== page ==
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It's official, science now knows 50,000 species of spiders

It’s official, science now knows 50,000 species of spiders

Part of the population may have a dread of spiders, but this does not prevent them from playing a fundamental ecological role.

The Natural History Museum in Bern, the Swiss capital, has a tradition of keeping an impressive record called the World Spider Catalog. As its name suggests, its goal is to classify all kinds of spiders that live on Earth. According to AFP, it has just passed a symbolic milestone by being officially registered for the discovery of 50,000 species. Perhaps this is just the beginning!

This number was reached thanks to the discovery of Guurius minuano. This species was discovered by the spider scientist Kimberly S. Marta together with his Brazilian colleagues. It is named after the Minano, a tribe that disappeared from southern Brazil.

It is a jumping spider of the family salicidae. They are especially recognized by the special disposition of their eyes. They have two large central eyes and two small side eyes on the front of the head, but also two small eyes on each side. So they have an exceptionally wide field of view.

Combine that vision with the ability that gave them their name – jumping – and you’ll have formidable predators that can make life difficult for the most elusive insects from Brazil, Uruguay and Argentina.

© Natur Historisches Museum in Bern

50,000 species, many of which are still being discovered

Bern’s Natural History Museum asserts that this catalog of 50,000 entries was not built overnight. The foundation explains that the first documented specimen in the catalog dates back to 1957 – 265 years ago! However, the researchers also say that these 50,000 species are probably only the beginning.

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They estimate that this total includes about half of the extant species. This means that there is at least a lot left to discover, for a total of more than 100,000 distinct species. Suffice it to say, anthropologists still need their work!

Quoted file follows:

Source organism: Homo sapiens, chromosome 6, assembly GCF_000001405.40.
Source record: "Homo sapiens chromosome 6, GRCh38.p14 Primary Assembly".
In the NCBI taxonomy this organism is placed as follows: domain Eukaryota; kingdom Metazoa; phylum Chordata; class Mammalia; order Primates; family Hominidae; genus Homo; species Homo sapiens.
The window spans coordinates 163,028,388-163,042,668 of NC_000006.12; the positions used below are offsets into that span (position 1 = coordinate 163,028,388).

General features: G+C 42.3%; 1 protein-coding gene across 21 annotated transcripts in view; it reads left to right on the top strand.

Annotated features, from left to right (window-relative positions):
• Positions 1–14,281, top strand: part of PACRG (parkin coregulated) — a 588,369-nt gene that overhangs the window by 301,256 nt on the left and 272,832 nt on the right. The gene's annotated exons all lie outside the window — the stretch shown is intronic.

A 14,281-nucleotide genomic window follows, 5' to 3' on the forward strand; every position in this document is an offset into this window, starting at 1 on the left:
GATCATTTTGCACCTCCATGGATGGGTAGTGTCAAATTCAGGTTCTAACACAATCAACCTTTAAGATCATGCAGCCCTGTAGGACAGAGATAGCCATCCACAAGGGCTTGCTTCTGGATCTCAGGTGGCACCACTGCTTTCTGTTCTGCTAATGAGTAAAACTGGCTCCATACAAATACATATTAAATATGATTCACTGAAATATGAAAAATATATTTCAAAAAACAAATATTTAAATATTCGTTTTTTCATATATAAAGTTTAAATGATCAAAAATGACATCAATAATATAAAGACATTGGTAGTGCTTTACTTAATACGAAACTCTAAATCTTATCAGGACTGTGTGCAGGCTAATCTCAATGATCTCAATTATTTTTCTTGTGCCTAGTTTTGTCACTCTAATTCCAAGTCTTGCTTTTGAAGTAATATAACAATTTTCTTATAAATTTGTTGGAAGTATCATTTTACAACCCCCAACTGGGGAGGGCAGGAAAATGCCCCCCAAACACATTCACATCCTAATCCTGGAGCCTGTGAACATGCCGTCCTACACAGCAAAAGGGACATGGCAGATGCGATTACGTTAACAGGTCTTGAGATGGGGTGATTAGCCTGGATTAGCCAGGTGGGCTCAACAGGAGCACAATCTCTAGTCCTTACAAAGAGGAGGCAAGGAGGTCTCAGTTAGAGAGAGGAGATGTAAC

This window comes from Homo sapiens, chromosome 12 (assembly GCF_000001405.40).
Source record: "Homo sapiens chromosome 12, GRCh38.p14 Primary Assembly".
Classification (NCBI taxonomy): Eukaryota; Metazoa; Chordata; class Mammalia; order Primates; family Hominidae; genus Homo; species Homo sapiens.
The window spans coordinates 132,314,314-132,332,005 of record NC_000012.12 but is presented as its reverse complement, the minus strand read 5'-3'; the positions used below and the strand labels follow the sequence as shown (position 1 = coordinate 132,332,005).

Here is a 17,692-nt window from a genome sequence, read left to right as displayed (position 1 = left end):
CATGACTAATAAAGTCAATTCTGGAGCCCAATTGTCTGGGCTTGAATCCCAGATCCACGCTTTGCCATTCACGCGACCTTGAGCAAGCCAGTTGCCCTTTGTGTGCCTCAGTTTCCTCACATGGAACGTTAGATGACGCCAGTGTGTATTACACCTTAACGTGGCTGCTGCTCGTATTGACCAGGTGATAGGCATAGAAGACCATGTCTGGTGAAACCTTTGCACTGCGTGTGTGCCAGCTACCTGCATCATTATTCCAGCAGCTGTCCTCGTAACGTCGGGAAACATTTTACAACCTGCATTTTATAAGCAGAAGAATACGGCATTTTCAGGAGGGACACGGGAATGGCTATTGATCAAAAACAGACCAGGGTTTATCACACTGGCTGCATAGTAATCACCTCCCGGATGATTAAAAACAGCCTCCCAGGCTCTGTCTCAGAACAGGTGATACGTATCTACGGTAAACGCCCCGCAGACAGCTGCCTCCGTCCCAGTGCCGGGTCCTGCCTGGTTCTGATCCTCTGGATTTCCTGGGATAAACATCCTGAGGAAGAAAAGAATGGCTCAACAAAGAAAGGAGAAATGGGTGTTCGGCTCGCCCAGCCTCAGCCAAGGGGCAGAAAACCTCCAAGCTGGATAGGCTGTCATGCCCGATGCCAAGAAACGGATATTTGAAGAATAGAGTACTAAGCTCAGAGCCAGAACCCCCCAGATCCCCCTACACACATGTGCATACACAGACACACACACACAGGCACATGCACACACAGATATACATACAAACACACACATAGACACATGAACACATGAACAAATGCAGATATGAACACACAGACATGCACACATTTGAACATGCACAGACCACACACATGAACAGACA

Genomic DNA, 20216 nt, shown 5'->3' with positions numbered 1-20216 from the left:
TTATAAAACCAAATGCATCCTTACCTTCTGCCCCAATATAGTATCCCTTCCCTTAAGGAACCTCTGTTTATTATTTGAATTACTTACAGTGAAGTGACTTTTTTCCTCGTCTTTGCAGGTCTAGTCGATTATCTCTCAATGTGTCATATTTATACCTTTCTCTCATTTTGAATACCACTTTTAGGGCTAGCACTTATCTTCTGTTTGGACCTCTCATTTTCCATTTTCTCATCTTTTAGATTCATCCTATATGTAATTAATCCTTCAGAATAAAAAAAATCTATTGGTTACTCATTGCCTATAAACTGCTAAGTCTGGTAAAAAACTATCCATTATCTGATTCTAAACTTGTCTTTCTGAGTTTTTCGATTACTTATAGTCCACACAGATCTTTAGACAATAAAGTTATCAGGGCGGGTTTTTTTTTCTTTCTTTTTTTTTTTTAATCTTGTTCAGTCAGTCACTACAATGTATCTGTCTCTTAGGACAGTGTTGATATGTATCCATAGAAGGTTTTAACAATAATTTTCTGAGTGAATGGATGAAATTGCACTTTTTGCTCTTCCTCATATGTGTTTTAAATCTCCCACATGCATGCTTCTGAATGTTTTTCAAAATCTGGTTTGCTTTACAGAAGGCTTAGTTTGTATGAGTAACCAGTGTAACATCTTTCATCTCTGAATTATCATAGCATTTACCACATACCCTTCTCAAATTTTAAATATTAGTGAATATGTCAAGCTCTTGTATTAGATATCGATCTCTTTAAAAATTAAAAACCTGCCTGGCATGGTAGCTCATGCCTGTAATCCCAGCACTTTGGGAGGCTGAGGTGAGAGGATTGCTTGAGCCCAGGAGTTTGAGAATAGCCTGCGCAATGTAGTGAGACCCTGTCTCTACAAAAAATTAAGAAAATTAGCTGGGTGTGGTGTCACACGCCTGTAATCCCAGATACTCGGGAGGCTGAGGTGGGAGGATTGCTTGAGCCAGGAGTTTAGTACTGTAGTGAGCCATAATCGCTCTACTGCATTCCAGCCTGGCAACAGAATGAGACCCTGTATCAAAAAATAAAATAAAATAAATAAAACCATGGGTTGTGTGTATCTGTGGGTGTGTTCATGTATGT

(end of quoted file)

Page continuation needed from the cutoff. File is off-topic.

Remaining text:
But contrary to what one might instinctively imagine, this goal is not unattainable. And for good reason. According to Swiss researchers, the rate of discovery of new species has been steadily increasing. According to AFP, researchers estimate that it will take “less than 100 years” to supply the other half of the catalog.

But above all, this fifty thousand is a golden opportunity to try to restore the image of these animals that people often fear and dislike. In fact, even if they tend to elicit amazing reactions, especially in the case of arachnophobia, there is no definite reason to be afraid of them.

© Natur Historisches Museum in Bern

Brave but unpopular environmental soldiers

It starts with the fact that the vast majority of spiders are not venomous enough to kill a human. At the planetary level, only about ten people die every year from a spider bite, and no one in France dies. In addition, in most cases, the victim had an allergic background. For comparison, it is estimated that snakes are responsible for 80,000 to 140,000 deaths each year.

Moreover, the phrase “Little monsters don’t eat big“It also applies to their cause. There are simply no species of spiders that consider humans as prey; this means that they will never, under any pretext, seek to actively attack a human. They will only do so as a defensive response.”

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Finally, researchers also take the opportunity to remind us that our eight-legged friends are very important players in our ecosystems. “Spiders are among the most important predators of terrestrial habitats, and their ecological importance should not be underestimated.‘, says the museum.

The enterprise estimates that they will consumeBetween 400 and 800 million tons of insects annually“, making him the first insect regulator on a planetary scale. Indirectly, this environmental policeman’s role means that they too”Of fundamental importance to humansThere are many reasons why we should consider a few of these unloved eight-legged ones!